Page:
The molecular details presented here have raised an important question, i.e. if the reaction rate is higher with HIS120 and CYS184 closer to each other then why did the enzyme not evolve with the force-induced twisted conformation in the natural state. One possible explanation comes from the NMR structure of sortase A bound to the LPAT* substrate , and the MD simulations performed earlier. It appears that the force-induced conformation observed in our SMD simulations would promote the ‘THR-out’ conformation of the peptide, i.e. THR pointing away from the active site by forming H-bonds with HIS120 . This conformation is catalytically non-productive as it hinders the formation of the thioester from the cleavage of the THR–GLY peptide bond and consecutively, the nucleophilic attack from a polyglycine amine. Therefore, in our force-induced conformation, if it existed intrinsically, the covalent attachment of the peptide to CYS184 would have slowed down the reaction drastically.
Due to ‘conformational switching’, sortase A is a viable target for allosteric drugs . The discovery of molecules that can mimic the effect of force and make sortase A adopt the conformation seen on applying force would push the peptide into the ‘THR-out’ non-productive conformation, effectively inhibiting the sortase-catalyzed reaction. Also, if the orthosteric inhibitors are biased towards one of the available conformers of sortase, either with HIS120 and CYS184 close together or far apart, then allosterically acting compounds that enrich the needed conformation can be used along with the orthosteric inhibitors to enhance their efficacy.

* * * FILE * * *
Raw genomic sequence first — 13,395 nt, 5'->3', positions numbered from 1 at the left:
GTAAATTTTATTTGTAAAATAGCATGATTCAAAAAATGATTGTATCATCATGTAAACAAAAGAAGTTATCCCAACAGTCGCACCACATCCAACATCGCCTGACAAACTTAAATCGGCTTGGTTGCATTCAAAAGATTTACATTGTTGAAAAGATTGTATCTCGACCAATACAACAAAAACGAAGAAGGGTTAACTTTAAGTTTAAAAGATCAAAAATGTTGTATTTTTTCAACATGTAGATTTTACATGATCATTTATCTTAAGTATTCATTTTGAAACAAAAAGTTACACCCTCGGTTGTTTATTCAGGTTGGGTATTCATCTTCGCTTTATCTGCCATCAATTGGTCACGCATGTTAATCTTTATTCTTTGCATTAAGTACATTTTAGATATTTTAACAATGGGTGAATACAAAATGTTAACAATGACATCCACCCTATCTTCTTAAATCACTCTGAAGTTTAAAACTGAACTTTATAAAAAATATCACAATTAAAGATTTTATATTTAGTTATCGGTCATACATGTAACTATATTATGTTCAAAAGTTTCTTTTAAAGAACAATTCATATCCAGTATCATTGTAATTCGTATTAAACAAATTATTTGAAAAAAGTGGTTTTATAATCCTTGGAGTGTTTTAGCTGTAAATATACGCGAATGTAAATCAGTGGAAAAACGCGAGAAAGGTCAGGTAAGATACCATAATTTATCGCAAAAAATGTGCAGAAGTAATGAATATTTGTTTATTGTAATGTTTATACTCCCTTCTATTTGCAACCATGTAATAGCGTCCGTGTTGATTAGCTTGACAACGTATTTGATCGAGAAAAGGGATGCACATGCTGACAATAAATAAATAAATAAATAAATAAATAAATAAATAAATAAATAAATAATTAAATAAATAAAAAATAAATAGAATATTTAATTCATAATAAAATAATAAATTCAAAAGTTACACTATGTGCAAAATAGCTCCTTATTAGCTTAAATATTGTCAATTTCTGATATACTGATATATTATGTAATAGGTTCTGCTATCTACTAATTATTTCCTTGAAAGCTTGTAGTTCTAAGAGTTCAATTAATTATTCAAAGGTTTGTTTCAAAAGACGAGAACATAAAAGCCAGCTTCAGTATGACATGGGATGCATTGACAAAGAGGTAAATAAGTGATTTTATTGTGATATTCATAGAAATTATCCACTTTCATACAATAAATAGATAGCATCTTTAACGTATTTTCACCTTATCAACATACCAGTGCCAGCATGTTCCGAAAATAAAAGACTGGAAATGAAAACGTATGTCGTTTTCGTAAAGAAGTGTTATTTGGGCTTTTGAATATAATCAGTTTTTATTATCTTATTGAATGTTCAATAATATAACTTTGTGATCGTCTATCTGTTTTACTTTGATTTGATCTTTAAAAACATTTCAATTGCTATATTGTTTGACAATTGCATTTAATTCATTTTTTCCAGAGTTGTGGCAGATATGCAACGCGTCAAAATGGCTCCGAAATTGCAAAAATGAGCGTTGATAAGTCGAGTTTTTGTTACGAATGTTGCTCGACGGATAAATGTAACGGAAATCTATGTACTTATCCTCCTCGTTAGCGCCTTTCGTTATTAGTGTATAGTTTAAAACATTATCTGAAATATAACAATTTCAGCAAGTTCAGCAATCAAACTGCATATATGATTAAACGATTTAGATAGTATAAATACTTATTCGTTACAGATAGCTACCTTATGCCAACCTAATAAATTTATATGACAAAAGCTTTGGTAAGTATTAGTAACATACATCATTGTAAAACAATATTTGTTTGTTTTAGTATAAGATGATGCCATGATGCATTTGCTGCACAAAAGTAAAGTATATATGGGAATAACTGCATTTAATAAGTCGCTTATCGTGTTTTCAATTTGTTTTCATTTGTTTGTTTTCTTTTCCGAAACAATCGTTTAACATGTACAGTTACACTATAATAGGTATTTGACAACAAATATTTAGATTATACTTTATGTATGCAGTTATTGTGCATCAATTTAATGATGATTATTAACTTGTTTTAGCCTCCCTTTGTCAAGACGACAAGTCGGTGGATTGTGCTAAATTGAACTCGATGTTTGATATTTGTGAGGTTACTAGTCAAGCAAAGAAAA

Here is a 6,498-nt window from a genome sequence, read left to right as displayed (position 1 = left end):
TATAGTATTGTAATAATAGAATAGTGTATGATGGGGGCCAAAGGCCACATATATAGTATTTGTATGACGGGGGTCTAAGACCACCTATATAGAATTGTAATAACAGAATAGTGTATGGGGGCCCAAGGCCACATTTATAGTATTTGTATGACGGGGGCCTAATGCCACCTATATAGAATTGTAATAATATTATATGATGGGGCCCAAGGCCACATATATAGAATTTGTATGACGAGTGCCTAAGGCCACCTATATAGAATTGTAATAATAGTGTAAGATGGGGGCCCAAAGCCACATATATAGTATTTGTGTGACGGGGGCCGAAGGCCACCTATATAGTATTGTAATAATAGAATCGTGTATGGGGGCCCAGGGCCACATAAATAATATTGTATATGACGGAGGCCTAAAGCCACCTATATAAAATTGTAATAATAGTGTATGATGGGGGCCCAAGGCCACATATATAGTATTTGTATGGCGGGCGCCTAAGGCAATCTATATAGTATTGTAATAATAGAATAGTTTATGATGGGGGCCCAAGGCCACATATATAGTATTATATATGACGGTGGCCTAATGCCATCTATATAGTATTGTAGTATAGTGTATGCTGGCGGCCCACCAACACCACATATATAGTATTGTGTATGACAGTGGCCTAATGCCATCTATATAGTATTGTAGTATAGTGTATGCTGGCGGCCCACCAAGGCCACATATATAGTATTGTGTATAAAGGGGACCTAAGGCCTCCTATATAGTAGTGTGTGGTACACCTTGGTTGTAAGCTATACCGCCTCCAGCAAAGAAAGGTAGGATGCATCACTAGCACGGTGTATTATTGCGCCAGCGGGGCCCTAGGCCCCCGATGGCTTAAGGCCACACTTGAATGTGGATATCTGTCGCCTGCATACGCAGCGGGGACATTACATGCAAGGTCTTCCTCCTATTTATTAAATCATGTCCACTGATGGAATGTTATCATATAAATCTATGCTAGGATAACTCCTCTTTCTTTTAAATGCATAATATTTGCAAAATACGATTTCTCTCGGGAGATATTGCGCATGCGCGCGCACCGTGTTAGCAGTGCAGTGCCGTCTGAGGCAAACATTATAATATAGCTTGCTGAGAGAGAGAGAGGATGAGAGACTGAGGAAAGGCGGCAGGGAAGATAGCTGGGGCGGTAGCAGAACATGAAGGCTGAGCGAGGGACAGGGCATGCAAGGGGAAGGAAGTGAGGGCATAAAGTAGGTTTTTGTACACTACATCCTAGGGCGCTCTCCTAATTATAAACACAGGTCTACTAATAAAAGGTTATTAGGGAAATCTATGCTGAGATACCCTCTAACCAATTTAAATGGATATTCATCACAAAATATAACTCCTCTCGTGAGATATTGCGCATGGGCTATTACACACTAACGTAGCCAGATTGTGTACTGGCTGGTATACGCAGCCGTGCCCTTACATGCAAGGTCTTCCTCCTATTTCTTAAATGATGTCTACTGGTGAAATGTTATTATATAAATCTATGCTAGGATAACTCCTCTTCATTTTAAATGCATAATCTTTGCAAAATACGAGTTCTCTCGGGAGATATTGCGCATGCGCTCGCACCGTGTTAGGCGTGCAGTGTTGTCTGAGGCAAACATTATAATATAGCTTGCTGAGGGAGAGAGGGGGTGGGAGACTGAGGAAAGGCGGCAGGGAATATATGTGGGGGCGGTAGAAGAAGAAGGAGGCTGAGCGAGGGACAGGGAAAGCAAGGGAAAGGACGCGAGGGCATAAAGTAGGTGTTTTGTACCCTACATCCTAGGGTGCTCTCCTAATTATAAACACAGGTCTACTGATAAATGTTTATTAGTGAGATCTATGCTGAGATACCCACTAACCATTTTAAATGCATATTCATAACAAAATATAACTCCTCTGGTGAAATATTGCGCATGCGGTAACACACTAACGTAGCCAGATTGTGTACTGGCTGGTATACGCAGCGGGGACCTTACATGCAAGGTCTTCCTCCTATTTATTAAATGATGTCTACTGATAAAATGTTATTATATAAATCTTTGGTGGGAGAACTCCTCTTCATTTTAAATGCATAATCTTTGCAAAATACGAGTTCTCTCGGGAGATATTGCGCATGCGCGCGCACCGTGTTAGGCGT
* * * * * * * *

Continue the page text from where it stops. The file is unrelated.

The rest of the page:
Two movies have been uploaded. Movie 1 describes the procedure followed for single-molecule intermediate trapping, and Movie 2 highlights the change in the distance between CYS184 and HIS120 during the course of SMD simulations.
S.R. has supervised the project. J.P.H. and N.A. performed the expression and purification. J.P.H., N.A., S.S. and S.R. recorded and analyzed AFM. J.P.H. and S.R. recorded and analyzed TIRF. A.S. and S.R. performed and analyzed MD and SMD. J.P.H., A.C., and S.R. performed the data fitting and proposed model. J.P.H., N.A., and A.S. made the figures. S.R., A.S., and A.C. wrote the manuscript. J.P.H., A.S., N.A., A.C., and S.R. edited the manuscript. N.A. and A.S. are co-second authors.
S.R. acknowledges the financial support by the Indian Institute of Science Education and Research Mohali (IISERM) and the Centre of Excellence (COE) in Frontier Areas of Science and Technology (FAST) program of the Ministry of Human Resource Development, Government of India. J.P.H sincerely thanks IISERM for financial support. N.A. is grateful to the Council for Scientific and Industrial Research, India (CSIR), for funding. A.S. is thankful to the Centre of Excellence (COE) in Frontier Areas of Science and Technology (FAST) program of the Ministry of Human Resource Development, Government of India for financial support. A.C. acknowledges the financial support by the Indian Institute of Science Education and Research Mohali (IISERM).
We thank Professor N. Sathyamurthy, Indian Institute of Science Education and Research Mohali, India for editing this manuscript, Professor Sri Rama Koti Ainavarapu, Tata Institute of Fundamental Research, Mumbai and Professor S. Ramakrishnan, Indian Institute of Science, Bangalore, for providing critical comments that improved the scientific content of the manuscript. Authors also thank Satavisa Jana (MS project student, IISERM) for helping N.A. with the cloning.
The Authors declare that there are no competing interests associated with the manuscript.
These authors contributed equally to this work.